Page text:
Robert Douglass, Open Goldberg: Kimiko Ishizaka (the pianist, and my wife) and I had gone shopping late one night during the fundraising, after working long and hard all day to get the project going. While we were at the store, news of our project got posted on the website Slashdot.org. All of a sudden my iPhone started beeping and buzzing with new backers. Shopping took twice as long because we had to check the pledge level every aisle: Vegetables - 5%, Milk - 15%, Cereal - 23%, Wine - 31% and so on. That's when we first really understood that we were going to succeed, that we'd get that opportunity to make the recording and score, that people understood and believed in what we were doing.

    Paola Prestini, Oceanic Verses: People from our Kickstarter campaign kept in touch with the piece! Many who I did not know. I also loved the comments, bad and good, and especially from people who said they typically did not love opera, but really "got" Oceanic Verses. I love the sense that it was the people's opera. It represented trained and untrained synthesis, which is something I am very interested in.

    David Lang, OpenROV: The craziest moment was racing against the clock to get the kits out before Christmas in 2012. Eric was in Antarctica, so I threw a "party", meaning I invited a few dozen friends, fed them beer and put them to work. Miraculously, we finished the job.

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  2. Interview: Allison Orr of Forklift Danceworks

    Allison Orr, the choreographer whose work was the subject of Andrew Garrison’s fascinating documentary Trash Dance, creates massive-scale dance productions that often involve people with no background in dance movement (such as public power and sanitation workers). On behalf of Forklift Danceworks, where she is artistic director, Allison has run two Kickstarter projects (here and here). We asked her a couple of questions.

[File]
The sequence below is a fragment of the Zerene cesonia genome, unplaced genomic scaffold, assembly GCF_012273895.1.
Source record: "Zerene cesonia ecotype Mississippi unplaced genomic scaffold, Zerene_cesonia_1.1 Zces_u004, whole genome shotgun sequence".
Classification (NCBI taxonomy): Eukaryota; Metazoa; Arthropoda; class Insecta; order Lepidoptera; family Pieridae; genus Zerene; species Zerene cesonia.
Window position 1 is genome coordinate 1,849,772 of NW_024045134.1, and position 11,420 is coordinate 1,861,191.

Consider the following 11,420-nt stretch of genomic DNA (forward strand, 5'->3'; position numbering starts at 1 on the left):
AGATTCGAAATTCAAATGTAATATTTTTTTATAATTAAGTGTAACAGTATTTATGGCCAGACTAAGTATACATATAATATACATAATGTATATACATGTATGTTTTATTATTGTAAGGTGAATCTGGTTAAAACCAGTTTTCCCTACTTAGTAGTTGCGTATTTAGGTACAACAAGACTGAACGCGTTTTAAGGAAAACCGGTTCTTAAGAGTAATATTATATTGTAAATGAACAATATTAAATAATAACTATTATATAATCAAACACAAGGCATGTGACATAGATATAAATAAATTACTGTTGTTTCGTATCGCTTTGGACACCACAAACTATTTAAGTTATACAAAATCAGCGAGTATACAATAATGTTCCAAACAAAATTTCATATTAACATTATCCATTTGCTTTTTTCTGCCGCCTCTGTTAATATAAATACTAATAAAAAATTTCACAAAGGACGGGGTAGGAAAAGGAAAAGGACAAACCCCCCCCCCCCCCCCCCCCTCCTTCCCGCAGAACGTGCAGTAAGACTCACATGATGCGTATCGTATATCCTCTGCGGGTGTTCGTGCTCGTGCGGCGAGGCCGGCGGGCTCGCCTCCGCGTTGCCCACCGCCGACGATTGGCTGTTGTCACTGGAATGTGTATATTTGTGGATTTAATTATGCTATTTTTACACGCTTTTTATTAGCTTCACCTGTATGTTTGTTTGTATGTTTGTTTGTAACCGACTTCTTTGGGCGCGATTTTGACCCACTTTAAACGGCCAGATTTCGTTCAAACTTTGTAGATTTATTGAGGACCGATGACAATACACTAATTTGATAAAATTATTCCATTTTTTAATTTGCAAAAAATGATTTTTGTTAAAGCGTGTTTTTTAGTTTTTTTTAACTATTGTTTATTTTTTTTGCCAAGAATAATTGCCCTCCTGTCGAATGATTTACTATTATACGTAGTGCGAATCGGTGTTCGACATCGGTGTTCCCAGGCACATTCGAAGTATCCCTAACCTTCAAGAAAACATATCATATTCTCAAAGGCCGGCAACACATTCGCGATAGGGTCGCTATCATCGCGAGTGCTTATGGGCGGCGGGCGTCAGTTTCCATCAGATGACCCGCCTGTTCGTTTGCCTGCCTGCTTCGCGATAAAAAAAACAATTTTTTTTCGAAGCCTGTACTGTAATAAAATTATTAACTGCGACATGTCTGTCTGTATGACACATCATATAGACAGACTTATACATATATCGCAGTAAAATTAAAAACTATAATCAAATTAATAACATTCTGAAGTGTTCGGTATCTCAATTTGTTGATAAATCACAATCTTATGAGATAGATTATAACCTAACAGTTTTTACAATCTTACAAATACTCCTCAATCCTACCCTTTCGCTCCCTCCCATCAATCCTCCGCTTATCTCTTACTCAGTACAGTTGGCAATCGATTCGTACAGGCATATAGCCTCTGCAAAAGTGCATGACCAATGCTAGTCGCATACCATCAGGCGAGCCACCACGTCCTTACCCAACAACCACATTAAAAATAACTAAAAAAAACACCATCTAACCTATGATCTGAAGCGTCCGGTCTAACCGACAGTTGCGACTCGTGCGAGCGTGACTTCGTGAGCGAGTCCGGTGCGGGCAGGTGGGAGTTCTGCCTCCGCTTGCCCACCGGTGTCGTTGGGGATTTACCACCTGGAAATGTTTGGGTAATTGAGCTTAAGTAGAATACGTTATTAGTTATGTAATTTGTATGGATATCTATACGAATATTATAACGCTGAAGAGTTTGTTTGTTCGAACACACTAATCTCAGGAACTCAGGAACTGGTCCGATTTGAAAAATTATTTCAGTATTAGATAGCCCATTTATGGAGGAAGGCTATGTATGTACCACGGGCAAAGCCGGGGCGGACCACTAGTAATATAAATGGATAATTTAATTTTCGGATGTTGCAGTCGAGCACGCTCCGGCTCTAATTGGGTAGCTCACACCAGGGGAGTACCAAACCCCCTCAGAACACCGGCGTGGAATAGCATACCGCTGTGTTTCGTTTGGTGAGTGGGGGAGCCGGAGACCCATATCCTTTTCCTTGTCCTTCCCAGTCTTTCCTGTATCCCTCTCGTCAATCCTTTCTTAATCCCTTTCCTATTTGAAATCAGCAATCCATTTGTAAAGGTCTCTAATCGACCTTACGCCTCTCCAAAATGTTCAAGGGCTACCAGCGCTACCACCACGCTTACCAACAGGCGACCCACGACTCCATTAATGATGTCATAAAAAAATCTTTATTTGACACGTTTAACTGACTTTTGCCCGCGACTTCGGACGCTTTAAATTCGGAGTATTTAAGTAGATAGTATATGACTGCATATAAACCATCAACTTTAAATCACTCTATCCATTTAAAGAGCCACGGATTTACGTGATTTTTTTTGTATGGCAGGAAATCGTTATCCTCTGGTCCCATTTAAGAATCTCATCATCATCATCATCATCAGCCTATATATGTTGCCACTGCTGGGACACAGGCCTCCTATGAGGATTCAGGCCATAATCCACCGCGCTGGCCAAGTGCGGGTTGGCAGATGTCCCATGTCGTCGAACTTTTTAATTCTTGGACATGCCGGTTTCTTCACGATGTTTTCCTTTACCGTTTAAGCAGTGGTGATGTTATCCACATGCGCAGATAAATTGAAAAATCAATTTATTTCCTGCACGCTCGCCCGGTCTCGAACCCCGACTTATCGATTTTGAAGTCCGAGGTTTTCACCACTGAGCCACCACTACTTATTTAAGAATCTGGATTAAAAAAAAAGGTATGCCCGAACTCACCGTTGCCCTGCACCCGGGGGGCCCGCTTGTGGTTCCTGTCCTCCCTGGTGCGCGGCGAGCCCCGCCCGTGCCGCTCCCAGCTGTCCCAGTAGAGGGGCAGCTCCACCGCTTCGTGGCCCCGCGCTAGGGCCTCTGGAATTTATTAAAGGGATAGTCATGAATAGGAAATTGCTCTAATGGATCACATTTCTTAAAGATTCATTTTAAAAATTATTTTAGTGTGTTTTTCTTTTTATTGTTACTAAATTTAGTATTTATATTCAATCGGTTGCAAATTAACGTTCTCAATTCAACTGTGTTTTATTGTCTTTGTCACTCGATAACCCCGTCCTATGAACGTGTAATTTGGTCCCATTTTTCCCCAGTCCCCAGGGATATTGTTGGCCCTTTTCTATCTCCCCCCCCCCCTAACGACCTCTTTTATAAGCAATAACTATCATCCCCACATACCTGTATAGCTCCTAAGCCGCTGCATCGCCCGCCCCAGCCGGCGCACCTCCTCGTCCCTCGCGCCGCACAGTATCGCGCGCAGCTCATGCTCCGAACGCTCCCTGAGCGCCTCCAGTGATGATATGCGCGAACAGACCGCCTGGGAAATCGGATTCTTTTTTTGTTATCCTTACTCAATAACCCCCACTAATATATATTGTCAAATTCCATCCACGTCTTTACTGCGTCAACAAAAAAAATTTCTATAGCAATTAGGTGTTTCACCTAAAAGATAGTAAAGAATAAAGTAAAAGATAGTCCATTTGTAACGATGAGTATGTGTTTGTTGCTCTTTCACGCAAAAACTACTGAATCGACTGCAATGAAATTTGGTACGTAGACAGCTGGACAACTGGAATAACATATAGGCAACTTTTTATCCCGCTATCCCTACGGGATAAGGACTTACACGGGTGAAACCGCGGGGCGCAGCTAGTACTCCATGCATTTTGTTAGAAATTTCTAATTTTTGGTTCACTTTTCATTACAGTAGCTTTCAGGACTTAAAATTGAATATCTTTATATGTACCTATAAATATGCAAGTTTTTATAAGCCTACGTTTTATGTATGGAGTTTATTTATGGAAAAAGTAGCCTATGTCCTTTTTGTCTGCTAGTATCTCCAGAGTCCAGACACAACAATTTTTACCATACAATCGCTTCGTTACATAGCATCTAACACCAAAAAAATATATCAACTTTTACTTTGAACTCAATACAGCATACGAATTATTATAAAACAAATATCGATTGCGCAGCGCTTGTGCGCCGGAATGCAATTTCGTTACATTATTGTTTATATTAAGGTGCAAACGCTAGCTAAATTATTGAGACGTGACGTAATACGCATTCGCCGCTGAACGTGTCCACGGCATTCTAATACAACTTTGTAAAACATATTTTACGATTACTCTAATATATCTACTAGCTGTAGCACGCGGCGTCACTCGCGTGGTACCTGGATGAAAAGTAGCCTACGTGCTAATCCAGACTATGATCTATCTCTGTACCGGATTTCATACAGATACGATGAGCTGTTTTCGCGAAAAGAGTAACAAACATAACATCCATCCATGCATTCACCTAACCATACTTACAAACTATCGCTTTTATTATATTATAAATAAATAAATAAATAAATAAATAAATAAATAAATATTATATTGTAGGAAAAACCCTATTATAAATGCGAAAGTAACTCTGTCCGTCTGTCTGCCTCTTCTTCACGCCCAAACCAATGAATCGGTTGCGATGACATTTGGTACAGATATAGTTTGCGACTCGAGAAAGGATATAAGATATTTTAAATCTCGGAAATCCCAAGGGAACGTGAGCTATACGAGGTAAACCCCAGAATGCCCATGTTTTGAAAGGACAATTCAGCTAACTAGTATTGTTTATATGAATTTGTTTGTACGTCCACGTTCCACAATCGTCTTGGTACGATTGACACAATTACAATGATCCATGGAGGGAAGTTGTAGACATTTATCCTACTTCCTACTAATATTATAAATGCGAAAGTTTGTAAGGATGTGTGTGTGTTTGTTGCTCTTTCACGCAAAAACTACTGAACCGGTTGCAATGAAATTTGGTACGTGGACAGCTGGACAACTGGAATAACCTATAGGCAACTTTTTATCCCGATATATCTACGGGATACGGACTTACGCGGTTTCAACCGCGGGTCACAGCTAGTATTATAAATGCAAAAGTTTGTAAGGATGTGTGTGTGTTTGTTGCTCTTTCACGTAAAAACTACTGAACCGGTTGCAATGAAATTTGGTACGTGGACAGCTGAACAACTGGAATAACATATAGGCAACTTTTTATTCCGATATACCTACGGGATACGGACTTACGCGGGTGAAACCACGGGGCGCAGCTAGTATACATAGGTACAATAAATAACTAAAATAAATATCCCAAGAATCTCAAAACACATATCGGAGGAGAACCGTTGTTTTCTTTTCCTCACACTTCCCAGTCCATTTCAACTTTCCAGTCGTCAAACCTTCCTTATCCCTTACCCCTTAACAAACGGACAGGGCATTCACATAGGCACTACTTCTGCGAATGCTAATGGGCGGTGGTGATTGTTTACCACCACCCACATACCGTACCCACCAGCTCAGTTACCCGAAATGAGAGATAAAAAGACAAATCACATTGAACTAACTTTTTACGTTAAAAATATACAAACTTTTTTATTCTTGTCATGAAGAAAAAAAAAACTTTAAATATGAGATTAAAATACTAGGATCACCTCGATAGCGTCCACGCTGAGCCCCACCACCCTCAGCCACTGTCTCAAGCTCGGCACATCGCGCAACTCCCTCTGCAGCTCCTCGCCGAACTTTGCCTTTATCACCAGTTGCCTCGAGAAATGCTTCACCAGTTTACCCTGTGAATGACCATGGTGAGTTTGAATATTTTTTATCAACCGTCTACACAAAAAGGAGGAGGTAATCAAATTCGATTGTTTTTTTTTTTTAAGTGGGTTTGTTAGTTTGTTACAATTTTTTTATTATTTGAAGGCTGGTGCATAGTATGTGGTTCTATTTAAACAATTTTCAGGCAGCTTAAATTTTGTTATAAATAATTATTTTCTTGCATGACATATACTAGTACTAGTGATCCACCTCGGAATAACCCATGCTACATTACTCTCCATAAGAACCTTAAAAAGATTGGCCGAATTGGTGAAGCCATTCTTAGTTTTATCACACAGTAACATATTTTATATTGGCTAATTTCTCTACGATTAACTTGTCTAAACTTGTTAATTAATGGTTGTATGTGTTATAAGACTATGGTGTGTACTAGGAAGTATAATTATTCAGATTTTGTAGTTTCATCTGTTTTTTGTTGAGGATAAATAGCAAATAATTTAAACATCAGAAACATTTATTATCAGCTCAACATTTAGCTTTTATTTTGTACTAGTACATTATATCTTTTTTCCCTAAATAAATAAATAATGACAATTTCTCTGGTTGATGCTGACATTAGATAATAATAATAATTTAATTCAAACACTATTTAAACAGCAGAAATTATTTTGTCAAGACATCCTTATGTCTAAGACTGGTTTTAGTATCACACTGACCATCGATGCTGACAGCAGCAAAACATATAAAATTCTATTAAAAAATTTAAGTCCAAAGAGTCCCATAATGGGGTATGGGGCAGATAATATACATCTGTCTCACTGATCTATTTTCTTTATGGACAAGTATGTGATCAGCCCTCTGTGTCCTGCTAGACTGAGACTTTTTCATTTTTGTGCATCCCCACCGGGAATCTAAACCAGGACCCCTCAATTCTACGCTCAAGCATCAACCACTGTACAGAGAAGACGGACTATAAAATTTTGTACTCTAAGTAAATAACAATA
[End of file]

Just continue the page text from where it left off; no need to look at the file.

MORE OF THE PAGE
When did you start doing public works on a massive scale?

    The Trash Project (documented by Andrew Garrison’s Trash Dance) was the first piece that we produced for 1,000+ people. We did The Trash Project for the first time in 2009. Before 2009, I had done large-scale outdoor events, but those dances saw audiences of about 500 or so. So The Trash Project was a huge leap forward in terms of scale.

    What are you working on now?

    I am working on a series of dances with baseball teams. The first performance goes up in May with the Huston-Tillotson Ram’s on historic Downs Field in Austin, TX, and this dance is exploring Negro League Baseball history in Austin (Downs Field was home to the Austin Black Senators - one of Austin’s Negro League teams). I am also traveling to Kyoto, Japan in September to create a dance with the Women’s Professional Baseball League. I can’t wait!

    What’s the next project for Forklift Danceworks?

    We are in the planning stages for some really exciting projects with two City of Austin departments (like our previous projects with Austin Energy and Austin Resource Recovery/Sanitation). We are continuing to think and strategize about how to deepen our exploration of community-based dance making. The work never ends!